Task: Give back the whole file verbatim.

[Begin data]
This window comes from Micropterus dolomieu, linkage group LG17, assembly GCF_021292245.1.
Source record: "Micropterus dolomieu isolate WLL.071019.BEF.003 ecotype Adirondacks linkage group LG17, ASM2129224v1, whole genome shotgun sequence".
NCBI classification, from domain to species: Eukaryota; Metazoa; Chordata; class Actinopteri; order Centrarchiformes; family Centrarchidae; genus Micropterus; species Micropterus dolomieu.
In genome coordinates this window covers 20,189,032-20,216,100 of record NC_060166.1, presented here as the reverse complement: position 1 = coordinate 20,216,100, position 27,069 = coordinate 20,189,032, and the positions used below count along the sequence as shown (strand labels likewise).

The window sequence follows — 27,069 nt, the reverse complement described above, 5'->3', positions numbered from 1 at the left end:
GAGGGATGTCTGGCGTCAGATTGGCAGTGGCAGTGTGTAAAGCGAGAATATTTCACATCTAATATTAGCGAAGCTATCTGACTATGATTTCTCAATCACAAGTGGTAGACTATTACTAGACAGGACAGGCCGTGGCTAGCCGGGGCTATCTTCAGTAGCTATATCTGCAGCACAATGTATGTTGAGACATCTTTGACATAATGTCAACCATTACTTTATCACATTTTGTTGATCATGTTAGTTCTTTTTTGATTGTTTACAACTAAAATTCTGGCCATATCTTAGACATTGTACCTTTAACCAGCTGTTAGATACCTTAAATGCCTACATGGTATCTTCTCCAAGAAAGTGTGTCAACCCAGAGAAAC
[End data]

This window comes from Micropterus dolomieu, linkage group LG17, assembly GCF_021292245.1.
Source record: "Micropterus dolomieu isolate WLL.071019.BEF.003 ecotype Adirondacks linkage group LG17, ASM2129224v1, whole genome shotgun sequence".
NCBI classification, from domain to species: Eukaryota; Metazoa; Chordata; class Actinopteri; order Centrarchiformes; family Centrarchidae; genus Micropterus; species Micropterus dolomieu.
In genome coordinates this window covers 20,189,032-20,216,100 of record NC_060166.1, presented here as the reverse complement: position 1 = coordinate 20,216,100, position 27,069 = coordinate 20,189,032, and the positions used below count along the sequence as shown (strand labels likewise).

The window sequence follows — 27,069 nt, the reverse complement described above, 5'->3', positions numbered from 1 at the left end:
GAGGGATGTCTGGCGTCAGATTGGCAGTGGCAGTGTGTAAAGCGAGAATATTTCACATCTAATATTAGCGAAGCTATCTGACTATGATTTCTCAATCACAAGTGGTAGACTATTACTAGACAGGACAGGCCGTGGCTAGCCGGGGCTATCTTCAGTAGCTATATCTGCAGCACAATGTATGTTGAGACATCTTTGACATAATGTCAACCATTACTTTATCACATTTTGTTGATCATGTTAGTTCTTTTTTGATTGTTTACAACTAAAATTCTGGCCATATCTTAGACATTGTACCTTTAACCAGCTGTTAGATACCTTAAATGCCTACATGGTATCTTCTCCAAGAAAGTGTGTCAACCCAGAGAAAC